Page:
SOUTH BEND, Ind. — Lou Holtz has given dozens of speeches in his two years at Notre Dame and has used the same line in almost every post-dinner address.
"None of them are in the Hall of Fame yet," Holtz tells Notre Dame's legion of faithful fans.
That line refers to the two recruiting classes Holtz has been responsible for. Each class has been crowned one of the best in the nation, fueling the eternal fires of hope among Irish football fans.
But Holtz keeps reminding everyone that the kids in those two classes are only sophomores and freshmen.
"We've got a definite numbers problem with upperclassmen so our freshmen and sophomores will have to play a lot," Holtz warns.
While Holtz tries to keep preseason hopes realistic, he also knows this year's club will be better than last year's.
Notre Dame went 5-6 in 1986 but lost five games by a total of 14 points. That was also the first season under Holtz and familiarity alone should make the second-year Irish a winning club.
At the same time, the schedule is roughly the same except Boston College and Miami of Florida replace Southern Methodist and Louisiana State. An 8-3 season would be a vast improvement and is a definite possibility, but will not satisfy national title-hungry fans.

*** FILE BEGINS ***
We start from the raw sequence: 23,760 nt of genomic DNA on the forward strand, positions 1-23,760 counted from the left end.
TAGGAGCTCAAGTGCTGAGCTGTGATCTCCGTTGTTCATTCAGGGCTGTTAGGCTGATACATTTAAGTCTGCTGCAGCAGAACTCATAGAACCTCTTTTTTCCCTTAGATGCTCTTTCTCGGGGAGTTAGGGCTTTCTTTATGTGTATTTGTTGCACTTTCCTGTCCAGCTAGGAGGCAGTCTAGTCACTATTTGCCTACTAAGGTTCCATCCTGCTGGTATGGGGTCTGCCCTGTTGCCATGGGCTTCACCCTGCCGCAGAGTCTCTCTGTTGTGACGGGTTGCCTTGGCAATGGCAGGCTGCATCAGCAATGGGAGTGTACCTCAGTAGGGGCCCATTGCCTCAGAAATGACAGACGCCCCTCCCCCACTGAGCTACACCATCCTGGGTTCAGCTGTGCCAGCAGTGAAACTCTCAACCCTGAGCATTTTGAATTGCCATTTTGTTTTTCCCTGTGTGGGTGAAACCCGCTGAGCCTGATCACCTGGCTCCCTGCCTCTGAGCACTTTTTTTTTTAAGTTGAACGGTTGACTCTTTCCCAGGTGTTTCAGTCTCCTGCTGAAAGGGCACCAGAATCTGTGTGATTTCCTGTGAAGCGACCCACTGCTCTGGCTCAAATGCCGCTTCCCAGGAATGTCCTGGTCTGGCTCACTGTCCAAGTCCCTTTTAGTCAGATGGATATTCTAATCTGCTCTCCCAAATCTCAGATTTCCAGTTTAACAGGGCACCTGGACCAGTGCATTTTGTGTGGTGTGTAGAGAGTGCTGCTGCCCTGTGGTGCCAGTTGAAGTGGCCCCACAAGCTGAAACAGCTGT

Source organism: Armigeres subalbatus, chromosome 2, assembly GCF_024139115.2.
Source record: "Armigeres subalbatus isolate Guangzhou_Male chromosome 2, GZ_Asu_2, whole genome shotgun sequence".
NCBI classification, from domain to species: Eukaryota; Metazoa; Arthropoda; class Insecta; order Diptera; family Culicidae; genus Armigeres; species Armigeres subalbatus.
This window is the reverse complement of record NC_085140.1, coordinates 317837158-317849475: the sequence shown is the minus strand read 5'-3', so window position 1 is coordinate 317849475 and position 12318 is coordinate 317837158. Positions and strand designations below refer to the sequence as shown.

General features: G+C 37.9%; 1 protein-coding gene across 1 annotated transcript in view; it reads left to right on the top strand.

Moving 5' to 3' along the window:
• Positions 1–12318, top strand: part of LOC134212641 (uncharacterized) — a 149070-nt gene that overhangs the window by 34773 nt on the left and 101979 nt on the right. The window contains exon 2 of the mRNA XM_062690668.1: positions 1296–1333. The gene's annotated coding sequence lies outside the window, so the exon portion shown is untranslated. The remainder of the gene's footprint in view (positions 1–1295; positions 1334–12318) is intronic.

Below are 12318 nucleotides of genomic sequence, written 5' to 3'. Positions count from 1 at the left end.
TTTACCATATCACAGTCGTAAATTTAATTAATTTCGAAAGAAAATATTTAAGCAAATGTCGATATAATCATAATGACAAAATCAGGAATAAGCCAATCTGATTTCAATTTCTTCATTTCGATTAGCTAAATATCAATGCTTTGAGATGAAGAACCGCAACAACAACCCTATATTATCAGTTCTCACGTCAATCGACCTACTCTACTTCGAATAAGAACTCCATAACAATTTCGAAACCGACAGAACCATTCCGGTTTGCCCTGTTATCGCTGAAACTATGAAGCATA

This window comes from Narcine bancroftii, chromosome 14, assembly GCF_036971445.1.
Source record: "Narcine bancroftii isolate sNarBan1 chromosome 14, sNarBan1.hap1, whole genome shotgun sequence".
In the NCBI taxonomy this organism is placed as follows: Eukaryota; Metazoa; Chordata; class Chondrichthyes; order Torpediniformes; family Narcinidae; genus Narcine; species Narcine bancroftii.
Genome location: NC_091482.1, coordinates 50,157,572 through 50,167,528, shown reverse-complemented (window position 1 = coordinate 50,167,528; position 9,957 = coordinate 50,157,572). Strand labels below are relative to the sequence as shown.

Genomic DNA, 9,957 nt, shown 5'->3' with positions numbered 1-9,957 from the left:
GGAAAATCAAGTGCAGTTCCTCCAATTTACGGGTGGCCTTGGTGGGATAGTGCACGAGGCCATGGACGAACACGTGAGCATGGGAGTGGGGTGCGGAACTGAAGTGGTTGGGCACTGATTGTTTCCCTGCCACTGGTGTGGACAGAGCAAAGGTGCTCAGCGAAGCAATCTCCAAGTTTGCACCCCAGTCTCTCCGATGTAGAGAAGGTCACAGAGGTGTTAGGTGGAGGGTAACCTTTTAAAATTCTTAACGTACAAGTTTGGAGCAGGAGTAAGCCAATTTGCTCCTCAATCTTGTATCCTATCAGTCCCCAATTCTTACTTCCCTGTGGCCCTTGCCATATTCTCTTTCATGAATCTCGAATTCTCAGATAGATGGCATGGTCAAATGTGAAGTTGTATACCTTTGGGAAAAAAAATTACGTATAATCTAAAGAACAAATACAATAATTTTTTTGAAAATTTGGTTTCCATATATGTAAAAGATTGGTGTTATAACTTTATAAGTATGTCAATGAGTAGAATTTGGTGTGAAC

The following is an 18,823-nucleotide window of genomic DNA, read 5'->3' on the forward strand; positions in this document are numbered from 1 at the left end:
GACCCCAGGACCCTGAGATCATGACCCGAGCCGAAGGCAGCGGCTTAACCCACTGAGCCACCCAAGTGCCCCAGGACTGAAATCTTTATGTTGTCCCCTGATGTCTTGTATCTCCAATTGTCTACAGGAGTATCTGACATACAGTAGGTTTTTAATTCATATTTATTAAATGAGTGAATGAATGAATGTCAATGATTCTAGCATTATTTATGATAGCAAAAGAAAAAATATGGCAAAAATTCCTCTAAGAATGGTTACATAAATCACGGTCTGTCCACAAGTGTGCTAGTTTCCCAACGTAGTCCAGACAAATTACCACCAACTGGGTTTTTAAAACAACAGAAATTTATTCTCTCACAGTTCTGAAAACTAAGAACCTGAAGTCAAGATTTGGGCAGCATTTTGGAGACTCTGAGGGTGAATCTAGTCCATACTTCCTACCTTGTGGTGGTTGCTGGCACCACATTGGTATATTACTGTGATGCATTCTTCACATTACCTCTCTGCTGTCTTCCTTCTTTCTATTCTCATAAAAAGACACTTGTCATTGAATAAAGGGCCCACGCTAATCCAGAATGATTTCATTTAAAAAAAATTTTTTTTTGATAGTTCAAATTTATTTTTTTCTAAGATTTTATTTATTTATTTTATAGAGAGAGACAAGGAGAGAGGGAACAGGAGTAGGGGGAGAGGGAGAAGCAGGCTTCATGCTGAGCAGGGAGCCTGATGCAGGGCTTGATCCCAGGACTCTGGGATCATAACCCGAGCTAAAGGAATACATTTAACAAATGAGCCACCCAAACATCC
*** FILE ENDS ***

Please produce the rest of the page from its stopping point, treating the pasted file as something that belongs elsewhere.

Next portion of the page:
"I think sometimes people want too much from Notre Dame," Holtz said.
Notre Dame has a legitimate Heisman Trophy candidate in flanker Tim Brown, who gained 1,937 all-purpose yards last season as a junior with nine touchdowns, two on kickoff returns. Holtz said he hopes Brown has more punt returns for touchdowns than kickoff returns but says he will again be used in every possible way.
"We'll hand it to him, we'll throw it to him and we'll let them kick it to him," Holtz said.
Unfortunately for Holtz, Brown does not take the center snaps. That job this season goes to senior Terry Andrysiak, who played behind Steve Beuerlein for several years. Andrysiak attempted only 30 passes in 1986 and completed 17.
Brown is the only starting receiver coming back, which will make him even more of a target for double-teaming.
However, the offensive line is almost intact from a year ago, when Notre Dame outrushed almost all its opponents. Holtz used a half-dozen backs in 1986 and none rushed for more than 400 yards.